France's far-right Front National party leader Marine Le Pen visits Moscow in May 2015.
France’s far-right Front National party leader Marine Le Pen visits Moscow in May 2015.

Across the West, a wave of antiestablishment feeling is challenging a political order built on the idea that open borders and open trade are the key to prosperity.

The last 12 months show how much so.

In Britain, voters opted for Brexit despite dire warnings about its political and economic consequences, leaving discomfited U.K. officials to negotiate their country out of the European Union.

In the United States, voters chose billionaire political outsider Donald Trump as president on campaign pledges to build a “great, great wall” on the border with Mexico, ban Muslims from entering the country, and scrap major free-trade deals.

On the European continent, a nationalist government rose to power in Poland, a pro-EU government fell in Italy, and Austria narrowly averted electing the first far-right head of state in the EU’s history.

They’re all part of a phenomenon that political analysts are still struggling to name. The rise of the right-wing, the rise of populism, the rise of antiestablishment parties — the labels attempt to characterize a change that not only has taken many mainstream political parties by surprise but could dramatically reshape the West’s social and economic policies.

“It is not clear to me yet that a majority of people support a rolling-back on open borders or open trade, but what we have here is a divided public, a part of the public that feels as though these policies of globalism or issues about immigration haven’t worked in their favor and therefore they are protesting at the ballot box,” says Michael Cullinane, a professor of U.S. history at Northumbria University in Britain.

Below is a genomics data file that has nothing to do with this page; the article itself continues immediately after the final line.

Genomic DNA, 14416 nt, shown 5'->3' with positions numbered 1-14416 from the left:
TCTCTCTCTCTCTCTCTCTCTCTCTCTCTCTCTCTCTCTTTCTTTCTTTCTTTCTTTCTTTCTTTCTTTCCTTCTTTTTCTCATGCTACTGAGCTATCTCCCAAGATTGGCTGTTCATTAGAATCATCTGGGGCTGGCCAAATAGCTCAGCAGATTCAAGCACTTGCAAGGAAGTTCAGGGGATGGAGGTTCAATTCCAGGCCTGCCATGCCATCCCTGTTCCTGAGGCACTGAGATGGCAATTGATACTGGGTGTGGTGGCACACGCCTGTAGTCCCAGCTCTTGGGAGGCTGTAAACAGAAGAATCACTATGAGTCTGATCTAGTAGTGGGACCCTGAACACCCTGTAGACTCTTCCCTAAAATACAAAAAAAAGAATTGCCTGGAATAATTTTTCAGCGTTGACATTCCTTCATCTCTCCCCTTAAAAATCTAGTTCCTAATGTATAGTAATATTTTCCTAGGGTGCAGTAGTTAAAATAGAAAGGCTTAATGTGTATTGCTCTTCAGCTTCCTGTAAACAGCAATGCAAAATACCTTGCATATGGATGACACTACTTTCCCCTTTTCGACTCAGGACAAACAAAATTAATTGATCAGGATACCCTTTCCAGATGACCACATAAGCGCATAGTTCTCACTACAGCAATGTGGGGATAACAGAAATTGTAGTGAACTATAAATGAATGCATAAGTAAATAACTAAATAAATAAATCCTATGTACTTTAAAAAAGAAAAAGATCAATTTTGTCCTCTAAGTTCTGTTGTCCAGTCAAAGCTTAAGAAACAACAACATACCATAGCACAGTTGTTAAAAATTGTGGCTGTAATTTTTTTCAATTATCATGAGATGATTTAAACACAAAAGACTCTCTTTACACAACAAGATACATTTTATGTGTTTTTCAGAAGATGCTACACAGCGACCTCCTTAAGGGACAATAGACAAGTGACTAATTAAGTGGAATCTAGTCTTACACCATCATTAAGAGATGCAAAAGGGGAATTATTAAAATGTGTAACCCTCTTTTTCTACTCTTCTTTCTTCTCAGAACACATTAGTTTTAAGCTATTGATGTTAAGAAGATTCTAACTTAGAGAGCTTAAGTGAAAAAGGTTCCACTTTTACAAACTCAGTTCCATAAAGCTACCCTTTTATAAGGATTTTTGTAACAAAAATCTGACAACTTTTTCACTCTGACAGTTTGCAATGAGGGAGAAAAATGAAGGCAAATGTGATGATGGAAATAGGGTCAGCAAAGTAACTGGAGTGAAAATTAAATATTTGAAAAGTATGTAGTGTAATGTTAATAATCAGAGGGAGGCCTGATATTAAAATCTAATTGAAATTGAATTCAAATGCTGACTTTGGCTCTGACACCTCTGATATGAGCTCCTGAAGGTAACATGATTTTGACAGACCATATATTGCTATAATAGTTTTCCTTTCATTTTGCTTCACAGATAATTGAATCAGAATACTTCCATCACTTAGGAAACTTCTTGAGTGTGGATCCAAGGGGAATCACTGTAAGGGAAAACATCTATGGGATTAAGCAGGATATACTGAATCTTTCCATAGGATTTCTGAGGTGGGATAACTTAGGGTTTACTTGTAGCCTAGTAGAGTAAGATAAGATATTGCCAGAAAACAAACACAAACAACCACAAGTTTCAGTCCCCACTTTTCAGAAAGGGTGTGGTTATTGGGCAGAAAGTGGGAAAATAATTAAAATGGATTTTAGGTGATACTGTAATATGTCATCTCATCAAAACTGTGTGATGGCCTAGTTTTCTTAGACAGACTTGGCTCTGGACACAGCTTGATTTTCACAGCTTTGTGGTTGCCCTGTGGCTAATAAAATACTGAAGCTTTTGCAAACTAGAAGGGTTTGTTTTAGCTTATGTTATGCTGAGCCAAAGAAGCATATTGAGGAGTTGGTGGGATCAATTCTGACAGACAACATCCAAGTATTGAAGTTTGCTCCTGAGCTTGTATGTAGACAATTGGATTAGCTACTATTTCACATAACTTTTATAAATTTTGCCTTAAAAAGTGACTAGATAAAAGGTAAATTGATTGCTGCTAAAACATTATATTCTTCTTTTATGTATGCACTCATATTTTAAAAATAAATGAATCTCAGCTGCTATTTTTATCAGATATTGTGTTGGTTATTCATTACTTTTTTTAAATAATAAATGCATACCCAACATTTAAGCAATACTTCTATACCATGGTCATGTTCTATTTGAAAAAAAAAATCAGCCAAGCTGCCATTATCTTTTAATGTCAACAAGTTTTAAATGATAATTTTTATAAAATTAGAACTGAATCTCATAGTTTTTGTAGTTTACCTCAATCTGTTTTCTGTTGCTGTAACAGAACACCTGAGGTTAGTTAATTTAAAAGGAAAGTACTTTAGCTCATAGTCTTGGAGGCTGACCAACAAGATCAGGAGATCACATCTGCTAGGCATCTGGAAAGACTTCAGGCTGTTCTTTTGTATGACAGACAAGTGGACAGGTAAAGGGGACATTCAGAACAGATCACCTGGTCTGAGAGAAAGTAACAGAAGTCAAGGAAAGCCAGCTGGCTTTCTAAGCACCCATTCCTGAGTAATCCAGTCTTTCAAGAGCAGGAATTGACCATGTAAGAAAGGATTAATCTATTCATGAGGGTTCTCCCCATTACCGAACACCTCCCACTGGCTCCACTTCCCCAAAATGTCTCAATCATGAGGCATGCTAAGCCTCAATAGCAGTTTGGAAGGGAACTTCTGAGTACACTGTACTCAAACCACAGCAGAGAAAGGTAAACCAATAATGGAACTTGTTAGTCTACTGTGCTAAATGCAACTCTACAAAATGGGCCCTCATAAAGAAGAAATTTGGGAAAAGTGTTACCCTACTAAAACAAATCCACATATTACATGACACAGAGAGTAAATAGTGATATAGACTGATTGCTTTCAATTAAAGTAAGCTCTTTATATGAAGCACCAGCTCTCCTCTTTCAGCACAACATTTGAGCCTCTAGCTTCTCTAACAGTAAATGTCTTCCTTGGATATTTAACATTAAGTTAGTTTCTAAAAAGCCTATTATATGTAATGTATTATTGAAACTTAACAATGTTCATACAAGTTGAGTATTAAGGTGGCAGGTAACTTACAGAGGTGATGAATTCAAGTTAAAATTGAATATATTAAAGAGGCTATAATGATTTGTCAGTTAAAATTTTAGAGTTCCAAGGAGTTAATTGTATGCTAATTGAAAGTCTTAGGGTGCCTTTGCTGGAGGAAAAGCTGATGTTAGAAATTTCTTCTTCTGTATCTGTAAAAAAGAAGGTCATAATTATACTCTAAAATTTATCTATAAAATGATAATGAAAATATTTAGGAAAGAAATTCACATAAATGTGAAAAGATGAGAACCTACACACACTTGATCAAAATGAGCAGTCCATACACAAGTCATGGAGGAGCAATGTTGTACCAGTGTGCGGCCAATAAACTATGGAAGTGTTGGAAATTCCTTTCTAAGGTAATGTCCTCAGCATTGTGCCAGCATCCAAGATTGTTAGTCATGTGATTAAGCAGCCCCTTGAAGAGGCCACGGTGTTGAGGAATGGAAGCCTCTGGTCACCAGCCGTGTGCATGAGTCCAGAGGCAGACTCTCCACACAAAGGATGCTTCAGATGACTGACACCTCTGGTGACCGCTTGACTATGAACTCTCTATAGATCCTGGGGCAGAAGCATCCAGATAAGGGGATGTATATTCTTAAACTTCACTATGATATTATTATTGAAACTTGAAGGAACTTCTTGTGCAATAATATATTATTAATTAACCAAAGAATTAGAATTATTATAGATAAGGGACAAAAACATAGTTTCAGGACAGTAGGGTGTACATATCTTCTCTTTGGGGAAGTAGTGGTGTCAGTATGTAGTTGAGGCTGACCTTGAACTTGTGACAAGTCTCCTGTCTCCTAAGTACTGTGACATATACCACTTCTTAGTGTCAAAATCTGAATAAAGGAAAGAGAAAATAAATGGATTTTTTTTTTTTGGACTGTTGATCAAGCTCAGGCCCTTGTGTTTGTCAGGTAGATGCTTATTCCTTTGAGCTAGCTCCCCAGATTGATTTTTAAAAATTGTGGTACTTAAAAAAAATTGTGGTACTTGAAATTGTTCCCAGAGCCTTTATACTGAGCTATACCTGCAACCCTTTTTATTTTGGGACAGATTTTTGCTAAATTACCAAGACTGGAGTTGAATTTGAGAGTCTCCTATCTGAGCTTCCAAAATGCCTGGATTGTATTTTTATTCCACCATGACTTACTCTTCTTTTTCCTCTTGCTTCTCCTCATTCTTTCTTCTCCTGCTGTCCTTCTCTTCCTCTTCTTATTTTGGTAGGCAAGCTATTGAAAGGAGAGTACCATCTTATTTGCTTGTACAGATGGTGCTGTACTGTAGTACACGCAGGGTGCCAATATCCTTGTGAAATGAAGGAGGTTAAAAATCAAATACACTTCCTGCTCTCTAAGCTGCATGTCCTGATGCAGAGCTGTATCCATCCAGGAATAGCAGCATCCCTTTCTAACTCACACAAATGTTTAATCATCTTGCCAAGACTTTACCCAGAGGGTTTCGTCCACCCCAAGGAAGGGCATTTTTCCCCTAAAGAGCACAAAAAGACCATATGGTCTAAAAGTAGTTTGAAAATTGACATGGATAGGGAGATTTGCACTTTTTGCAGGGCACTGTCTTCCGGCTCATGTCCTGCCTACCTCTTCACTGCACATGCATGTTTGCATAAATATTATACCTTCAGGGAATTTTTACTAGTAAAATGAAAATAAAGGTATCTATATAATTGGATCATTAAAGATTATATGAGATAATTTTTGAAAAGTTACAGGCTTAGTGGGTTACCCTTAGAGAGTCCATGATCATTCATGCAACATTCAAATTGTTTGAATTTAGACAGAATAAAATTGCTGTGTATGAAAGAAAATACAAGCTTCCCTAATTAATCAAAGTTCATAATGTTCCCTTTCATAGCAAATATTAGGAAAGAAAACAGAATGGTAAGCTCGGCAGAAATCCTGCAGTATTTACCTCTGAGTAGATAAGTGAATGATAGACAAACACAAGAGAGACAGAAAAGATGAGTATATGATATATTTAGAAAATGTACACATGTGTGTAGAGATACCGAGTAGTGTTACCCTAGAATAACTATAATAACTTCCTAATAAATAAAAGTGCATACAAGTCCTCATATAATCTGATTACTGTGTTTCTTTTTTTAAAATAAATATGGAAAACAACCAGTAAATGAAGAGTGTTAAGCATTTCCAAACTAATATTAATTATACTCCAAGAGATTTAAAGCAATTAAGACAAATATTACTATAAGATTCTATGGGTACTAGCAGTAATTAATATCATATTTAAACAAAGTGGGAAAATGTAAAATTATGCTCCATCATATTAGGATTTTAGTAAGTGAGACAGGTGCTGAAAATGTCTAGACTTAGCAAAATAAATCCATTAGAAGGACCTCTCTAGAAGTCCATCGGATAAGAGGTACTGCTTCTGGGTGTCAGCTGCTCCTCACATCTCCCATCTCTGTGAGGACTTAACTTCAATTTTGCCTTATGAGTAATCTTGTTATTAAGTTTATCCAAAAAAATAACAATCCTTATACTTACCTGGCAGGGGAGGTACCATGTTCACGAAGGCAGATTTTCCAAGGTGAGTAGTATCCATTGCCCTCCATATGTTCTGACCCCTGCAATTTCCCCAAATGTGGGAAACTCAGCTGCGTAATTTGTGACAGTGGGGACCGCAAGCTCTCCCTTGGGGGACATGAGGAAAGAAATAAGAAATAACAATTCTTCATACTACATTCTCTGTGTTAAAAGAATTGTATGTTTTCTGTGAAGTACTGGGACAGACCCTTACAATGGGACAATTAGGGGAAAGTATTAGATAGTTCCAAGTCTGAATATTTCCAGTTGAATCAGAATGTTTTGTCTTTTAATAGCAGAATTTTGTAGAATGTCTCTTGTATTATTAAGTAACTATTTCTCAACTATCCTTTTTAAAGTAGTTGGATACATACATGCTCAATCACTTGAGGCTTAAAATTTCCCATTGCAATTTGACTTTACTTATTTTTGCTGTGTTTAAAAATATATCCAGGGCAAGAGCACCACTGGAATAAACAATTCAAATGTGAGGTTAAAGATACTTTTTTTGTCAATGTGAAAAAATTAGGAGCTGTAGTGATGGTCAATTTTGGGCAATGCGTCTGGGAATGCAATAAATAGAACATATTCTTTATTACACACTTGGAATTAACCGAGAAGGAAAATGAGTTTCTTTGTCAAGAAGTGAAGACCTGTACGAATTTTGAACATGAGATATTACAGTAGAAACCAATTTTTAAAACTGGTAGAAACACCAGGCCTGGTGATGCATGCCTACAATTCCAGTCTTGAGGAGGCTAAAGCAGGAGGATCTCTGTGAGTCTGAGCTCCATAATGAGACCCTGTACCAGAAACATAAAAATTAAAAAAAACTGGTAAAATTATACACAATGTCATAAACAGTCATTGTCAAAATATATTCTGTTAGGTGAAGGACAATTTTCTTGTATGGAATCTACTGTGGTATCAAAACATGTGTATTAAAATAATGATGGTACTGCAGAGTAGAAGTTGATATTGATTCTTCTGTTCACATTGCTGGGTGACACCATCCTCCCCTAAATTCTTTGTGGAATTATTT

2017 Elections

A series of elections in Italy, France, Germany, and the Netherlands in 2017 will provide key battlegrounds where the antiestablishment mood will be tested further, raising the possibility the EU could break up beyond Brexit as many of the populist parties dub Brussels a threat to their countries’ interests and identities.

“What we want is to bring back the values, the identity, the culture and the money, and put forward again national interests,” Geert Wilders, the leader of the populist Geert Wilders’s Party for Freedom in the Netherlands, says. It is a description that fits many of the other populist parties as well, even as they espouse a wide variety of different ideologies.

The antiestablishment parties range from the right-wing National Front of Marine Le Pen in France, to the nationalist Alternative for Deutschland in Germany, to the left-wing Podemos in Spain and Syriza in Greece. But if their appeals range from anti-immigration to anti-austerity, the concerns of their voters are frequently shared: jobs, incomes, worries that globalization is putting them out of work, and fears of immigration, cultural change, and terrorism.

In Britain, voters opted to leave the European Union.
In Britain, voters opted to leave the European Union.

How these parties will try to reshape their societies is now the main question in many Western capitals.

Many analysts see the European Union as particularly under threat as Italy, France, the Netherlands, and Germany — all with strong anti-Brussels parties or currents — hold elections next year in the shadow of the Brexit vote.